Hamburg walls use hydrophobic paint to pee back

4 pictures

Walls in St. Pauli use technology to deter public urination

Walls in St. Pauli use technology to deter public urination. View gallery (4 images)

Hamburg's St. Pauli is one of the world's most famous red light districts. It attracts around 20 million visitors a year, but it's also a bit smelly because, after a night on the tiles, a good number of those visitors urinate in public places. Now, in a fit of poetic justice, the walls of St. Pauli are being upgraded so they retaliate on micturators in kind.

Almost every major city has a problem with public urination, and party areas like St. Pauli can often seem so much like visiting the inside of a chamber pot. This is particularly distressing for the merchants and residents of the area who have to put up with the stains and smell of wee on a daily basis.

But now, according to Julia Staron of Interessengemeinschaft St Pauli (an interest group for companies and businesses based in St. Pauli), it's "pee-back time." Prohibitions and fines haven't worked very well, so the local authorities are giving chemistry a try. Walls in the district were sprayed with Ultra-Ever Dry super-hydrophobic, oleophobic nano-coating, which is so water (and pee) repellant that urinating on a treated surface becomes a shoe-wetting, trouser-soaking exercise.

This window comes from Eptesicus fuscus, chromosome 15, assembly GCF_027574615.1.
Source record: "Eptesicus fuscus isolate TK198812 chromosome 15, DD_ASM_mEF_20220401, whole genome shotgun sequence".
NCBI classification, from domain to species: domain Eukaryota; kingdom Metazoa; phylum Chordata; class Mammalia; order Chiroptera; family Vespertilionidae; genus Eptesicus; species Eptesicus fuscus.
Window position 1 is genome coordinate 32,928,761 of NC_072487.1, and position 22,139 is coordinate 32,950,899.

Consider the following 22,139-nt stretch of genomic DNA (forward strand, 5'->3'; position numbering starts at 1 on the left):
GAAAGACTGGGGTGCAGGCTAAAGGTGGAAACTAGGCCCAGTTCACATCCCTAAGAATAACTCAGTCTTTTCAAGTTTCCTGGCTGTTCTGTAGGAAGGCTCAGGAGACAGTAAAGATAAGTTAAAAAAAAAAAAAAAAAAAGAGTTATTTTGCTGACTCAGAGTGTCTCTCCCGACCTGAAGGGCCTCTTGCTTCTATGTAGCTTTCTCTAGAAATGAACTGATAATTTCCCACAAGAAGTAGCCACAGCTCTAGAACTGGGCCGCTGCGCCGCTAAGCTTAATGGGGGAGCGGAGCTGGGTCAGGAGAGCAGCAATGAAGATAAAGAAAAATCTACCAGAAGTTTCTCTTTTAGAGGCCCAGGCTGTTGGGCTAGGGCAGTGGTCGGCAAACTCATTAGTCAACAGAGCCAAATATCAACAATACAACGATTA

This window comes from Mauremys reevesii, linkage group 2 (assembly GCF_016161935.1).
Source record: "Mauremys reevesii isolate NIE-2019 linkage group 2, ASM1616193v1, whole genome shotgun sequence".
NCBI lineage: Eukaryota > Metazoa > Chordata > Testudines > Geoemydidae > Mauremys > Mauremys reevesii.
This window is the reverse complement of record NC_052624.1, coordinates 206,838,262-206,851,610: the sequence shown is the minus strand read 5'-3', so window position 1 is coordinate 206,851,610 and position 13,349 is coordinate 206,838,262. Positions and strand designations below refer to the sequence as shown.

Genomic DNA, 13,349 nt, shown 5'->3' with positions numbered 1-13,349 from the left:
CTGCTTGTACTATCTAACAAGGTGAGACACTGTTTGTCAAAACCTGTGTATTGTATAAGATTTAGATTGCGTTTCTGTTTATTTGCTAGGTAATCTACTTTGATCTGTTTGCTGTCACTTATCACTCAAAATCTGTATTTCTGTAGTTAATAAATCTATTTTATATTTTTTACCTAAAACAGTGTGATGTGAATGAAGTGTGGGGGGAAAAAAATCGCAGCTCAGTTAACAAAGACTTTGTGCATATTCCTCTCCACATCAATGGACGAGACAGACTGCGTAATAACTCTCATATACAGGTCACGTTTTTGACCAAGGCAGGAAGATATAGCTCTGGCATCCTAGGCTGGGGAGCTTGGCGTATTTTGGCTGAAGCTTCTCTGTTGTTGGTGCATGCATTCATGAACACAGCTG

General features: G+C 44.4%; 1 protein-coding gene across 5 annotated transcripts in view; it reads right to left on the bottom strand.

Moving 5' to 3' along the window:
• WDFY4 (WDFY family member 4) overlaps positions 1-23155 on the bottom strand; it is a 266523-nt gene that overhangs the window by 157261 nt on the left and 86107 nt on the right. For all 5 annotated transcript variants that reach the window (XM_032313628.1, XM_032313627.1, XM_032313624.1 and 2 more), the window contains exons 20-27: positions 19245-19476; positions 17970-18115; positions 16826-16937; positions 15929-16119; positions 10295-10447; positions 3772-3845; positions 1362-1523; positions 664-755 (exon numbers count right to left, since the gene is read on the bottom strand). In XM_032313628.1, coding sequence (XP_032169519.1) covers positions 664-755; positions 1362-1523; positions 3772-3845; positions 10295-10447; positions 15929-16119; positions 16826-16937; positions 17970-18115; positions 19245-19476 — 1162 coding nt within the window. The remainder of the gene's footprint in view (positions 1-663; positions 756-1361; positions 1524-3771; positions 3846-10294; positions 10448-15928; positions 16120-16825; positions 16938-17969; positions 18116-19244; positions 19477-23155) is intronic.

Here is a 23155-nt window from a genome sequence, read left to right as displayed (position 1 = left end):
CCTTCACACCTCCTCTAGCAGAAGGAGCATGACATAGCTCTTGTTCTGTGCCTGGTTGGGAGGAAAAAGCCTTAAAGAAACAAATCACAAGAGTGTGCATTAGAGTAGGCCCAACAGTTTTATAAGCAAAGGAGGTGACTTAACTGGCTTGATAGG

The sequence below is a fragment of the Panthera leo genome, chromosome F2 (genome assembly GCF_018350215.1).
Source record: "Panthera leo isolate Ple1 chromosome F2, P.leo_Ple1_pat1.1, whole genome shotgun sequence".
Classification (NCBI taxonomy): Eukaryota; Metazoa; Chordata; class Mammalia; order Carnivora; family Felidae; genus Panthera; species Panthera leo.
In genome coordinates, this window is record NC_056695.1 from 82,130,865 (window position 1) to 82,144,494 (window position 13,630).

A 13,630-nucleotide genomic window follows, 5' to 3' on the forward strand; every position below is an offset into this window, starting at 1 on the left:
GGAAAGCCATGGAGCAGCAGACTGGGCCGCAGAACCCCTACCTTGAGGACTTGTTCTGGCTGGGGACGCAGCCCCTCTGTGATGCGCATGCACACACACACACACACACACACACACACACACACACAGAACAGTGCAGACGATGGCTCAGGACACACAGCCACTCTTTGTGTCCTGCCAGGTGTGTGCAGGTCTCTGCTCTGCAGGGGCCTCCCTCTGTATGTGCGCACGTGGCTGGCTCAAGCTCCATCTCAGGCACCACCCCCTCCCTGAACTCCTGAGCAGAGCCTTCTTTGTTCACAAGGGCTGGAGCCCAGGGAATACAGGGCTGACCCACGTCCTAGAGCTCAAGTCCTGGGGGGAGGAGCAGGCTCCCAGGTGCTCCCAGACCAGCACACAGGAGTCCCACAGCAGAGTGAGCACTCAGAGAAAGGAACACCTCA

If you are visiting St.Pauli and get caught short, the video below warns that not all treated walls have warning signs posted.

Source: St. Pauli Pinklet Zurück via St.Pauli Blog

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